the size of the new fund for Brexit loans to SMES support to get really ready to defend their position in the UK and to extend their export reach. In that sense there’s still a lot of work to go in terms of being prepared for the impact.”
Eoin O’neill, president of the British-irish Chamber of Commerce, believes that the Brexit loan scheme will be crucial to help smaller companies develop new markets. He highlights one largely missed detail that, at first glance, would seem to have little if anything to do with small, struggling Irish companies.
“The announcement of the additional €23m for foreign affairs and the announcement by Minister [for Foreign Affairs Simon] Coveney of the opening of five new embassies may not sound very significant to people. But I’ve been on the ground with ambassadors and I’ve seen the impact they have in a local market and their ability to start to open doors.”
But for many SMES struggling to keep the doors open, thoughts of new far-flung markets are remote indeed. Supermac’s founder Pat Mcdonagh has spoken regularly about the problems faced by small businesses in Ireland, from planning to insurance to red tape.
“It’s a neutral Budget, a fiver for everyone,” he said, adding that he did not see many measures that would help SME owners that face unique difficulties.
“The big multinationals get incentives to come in here and get a good tax deal. Small business by contrast does not seem to be able to get through government to bring about the changes they need to help them,” he said.
One such change that was widely touted ahead of Budget day was a possible cut in the 33pc rate of capital gains tax for entrepreneurs, but that did not materialise.
But one measure that could prove very beneficial to SMES is the introduction of the Key Employee Engagement Programme, KEEP for short. It is a new share option scheme that will mean staff will pay less tax on share options from their company. Minister Donohoe highlighted the scheme as a boon to SMES at the Budget Breakfast event, which was organised by INM.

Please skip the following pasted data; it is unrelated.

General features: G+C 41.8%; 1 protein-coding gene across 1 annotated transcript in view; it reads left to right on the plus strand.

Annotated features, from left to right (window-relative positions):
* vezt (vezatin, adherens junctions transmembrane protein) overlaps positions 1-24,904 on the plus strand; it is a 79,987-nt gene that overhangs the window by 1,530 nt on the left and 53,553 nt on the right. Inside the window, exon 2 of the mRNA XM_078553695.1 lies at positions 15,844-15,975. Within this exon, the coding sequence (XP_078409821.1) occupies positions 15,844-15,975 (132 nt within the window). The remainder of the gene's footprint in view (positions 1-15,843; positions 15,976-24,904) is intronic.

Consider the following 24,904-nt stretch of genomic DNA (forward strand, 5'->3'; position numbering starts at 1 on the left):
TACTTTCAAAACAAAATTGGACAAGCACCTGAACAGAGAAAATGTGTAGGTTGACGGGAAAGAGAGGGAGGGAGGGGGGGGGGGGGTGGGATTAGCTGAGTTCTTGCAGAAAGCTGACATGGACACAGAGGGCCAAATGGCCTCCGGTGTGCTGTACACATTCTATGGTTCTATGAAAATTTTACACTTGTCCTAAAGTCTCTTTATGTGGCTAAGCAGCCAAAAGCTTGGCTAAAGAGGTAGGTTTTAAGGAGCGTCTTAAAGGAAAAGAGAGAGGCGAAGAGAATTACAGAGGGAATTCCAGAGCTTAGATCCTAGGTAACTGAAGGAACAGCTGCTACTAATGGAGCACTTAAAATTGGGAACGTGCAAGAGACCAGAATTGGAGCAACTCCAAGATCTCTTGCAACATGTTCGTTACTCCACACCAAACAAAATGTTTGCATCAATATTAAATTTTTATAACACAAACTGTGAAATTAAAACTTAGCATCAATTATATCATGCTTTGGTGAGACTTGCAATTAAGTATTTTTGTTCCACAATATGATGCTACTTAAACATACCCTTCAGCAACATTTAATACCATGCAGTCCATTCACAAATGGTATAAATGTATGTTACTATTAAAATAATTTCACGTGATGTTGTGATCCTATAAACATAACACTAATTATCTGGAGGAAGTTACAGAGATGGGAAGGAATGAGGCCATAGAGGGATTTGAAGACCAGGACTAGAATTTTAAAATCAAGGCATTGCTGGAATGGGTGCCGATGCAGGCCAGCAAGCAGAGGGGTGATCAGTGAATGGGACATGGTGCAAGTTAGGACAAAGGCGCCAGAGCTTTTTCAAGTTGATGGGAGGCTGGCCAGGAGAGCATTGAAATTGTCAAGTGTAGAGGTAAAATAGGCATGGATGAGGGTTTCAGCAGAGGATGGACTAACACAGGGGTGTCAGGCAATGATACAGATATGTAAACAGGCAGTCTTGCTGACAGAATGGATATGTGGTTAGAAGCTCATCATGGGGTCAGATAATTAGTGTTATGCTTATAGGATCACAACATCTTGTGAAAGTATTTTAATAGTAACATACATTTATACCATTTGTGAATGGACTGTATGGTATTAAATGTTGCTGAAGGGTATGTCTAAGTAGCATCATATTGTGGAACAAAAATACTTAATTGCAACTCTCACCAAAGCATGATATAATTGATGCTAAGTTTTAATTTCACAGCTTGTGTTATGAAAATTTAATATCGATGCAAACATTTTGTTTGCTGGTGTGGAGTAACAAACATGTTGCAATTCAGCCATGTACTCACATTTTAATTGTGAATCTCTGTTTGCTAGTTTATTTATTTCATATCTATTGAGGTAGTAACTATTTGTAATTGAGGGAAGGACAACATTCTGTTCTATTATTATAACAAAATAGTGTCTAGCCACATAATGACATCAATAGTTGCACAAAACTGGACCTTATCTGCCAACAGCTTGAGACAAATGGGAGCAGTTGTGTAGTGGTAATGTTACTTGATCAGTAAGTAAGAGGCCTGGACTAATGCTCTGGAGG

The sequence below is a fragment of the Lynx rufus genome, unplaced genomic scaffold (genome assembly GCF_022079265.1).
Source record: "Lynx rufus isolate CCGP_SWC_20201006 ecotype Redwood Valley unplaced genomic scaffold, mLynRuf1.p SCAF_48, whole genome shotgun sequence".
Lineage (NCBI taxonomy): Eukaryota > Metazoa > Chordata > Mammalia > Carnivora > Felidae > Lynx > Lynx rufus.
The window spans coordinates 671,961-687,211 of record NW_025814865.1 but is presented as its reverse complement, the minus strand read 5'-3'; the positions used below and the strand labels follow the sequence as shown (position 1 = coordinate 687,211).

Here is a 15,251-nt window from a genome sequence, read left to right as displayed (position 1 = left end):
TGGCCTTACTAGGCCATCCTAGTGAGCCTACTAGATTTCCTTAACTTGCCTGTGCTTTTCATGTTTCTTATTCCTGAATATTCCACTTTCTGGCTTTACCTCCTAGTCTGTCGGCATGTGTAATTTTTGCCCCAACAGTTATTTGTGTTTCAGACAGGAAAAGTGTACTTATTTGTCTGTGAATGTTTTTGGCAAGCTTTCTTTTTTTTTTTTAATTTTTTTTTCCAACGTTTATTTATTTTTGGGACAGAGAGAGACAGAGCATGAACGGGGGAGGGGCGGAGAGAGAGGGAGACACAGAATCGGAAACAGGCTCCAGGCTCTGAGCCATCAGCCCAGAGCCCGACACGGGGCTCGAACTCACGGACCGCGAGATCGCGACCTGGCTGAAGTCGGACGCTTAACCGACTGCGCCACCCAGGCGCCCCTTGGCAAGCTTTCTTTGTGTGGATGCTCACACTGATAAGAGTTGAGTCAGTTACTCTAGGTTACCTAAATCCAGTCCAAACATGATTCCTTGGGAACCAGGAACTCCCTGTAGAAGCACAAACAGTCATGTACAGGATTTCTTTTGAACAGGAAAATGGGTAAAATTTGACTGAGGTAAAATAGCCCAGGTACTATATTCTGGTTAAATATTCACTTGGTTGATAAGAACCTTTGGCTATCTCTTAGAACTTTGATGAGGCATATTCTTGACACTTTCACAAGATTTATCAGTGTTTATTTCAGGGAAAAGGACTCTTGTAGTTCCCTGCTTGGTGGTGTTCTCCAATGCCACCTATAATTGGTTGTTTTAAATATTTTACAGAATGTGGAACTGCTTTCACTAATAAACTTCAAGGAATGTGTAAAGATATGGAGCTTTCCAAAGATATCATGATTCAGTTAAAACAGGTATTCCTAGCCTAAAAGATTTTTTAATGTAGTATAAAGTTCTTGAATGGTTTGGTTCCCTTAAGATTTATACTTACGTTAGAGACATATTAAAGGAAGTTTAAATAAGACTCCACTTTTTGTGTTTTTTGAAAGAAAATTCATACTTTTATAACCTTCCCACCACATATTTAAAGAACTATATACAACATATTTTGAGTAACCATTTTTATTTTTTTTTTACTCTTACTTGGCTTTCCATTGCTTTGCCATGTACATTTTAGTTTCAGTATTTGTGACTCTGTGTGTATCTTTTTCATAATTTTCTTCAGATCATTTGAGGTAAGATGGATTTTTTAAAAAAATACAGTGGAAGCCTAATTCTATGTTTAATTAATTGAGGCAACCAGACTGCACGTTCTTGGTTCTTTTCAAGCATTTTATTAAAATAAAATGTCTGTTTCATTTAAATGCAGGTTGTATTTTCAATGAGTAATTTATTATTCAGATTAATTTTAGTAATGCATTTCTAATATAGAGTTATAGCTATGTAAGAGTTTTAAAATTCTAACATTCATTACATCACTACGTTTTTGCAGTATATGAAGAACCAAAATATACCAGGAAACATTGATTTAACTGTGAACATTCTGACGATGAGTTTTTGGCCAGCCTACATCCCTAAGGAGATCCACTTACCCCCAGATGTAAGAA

Graeme Mcqueen, head of public affairs at Dublin Chamber of Commerce, said it was something that his body had been pushing for for a long time: “The only disappointment with it was that the rate of CGT that will be charged on it when you do eventually sell the shares is 33pc.
“The UK has a scheme where that rate is 10pc. What we always say as a Chamber is that we need our tax regime for SMES to match or better, or certainly rival, what’s in the UK.
“It’s a welcome move but there’s probably work we can do in coming years in coming Budgets to make that even more attractive for companies and for staff as well.
“We’d probably have liked to see more in terms of CGT improvements. We’ve made good progress on that in the last couple of Budgets but there was nothing really on that this year. So that’s probably something that we’d like to see revisited next year.
“But overall I think we were fairly happy given it wasn’t the most adventurous Budget. For business, I think we did OK.”
Kildare-based accountant Pat Sutton agrees that the share option move is one with a lot of potential for the type of SME clients with which he deals regularly.
“That is something that SMES might have a serious look at but there is a lot more that could have been done. It’s a steady kind of Budget but there are a couple of areas that just were not addressed. “Leaving the entrepreneurial relief threshold at a €1m is a problem. Look at the UK, where it is £10m. I thought they would address that.”
The self-employed earned income tax credit increased to €1,150. But, said Sutton, it should have gone to €1,650 to match the situation for PAYE workers.
“It penalises self-employed people yet again. It’s no different than the 3pc USC surcharge on incomes over €100,000 for the self employed. What about PAYE workers earning over €100,000? Why the distinction between one and another?
“There is a fairness issue there that has not been addressed. They really could have done more for the self-employed,” said Sutton.
Donohoe’s key message since the Budget has been that his key priority was to return stability to the public finances and no one would argue that he has not achieved that. He has indicated that next year he will have room to do more of what people might want and the SME sector will be waiting and watching to see if he lives up to that promise.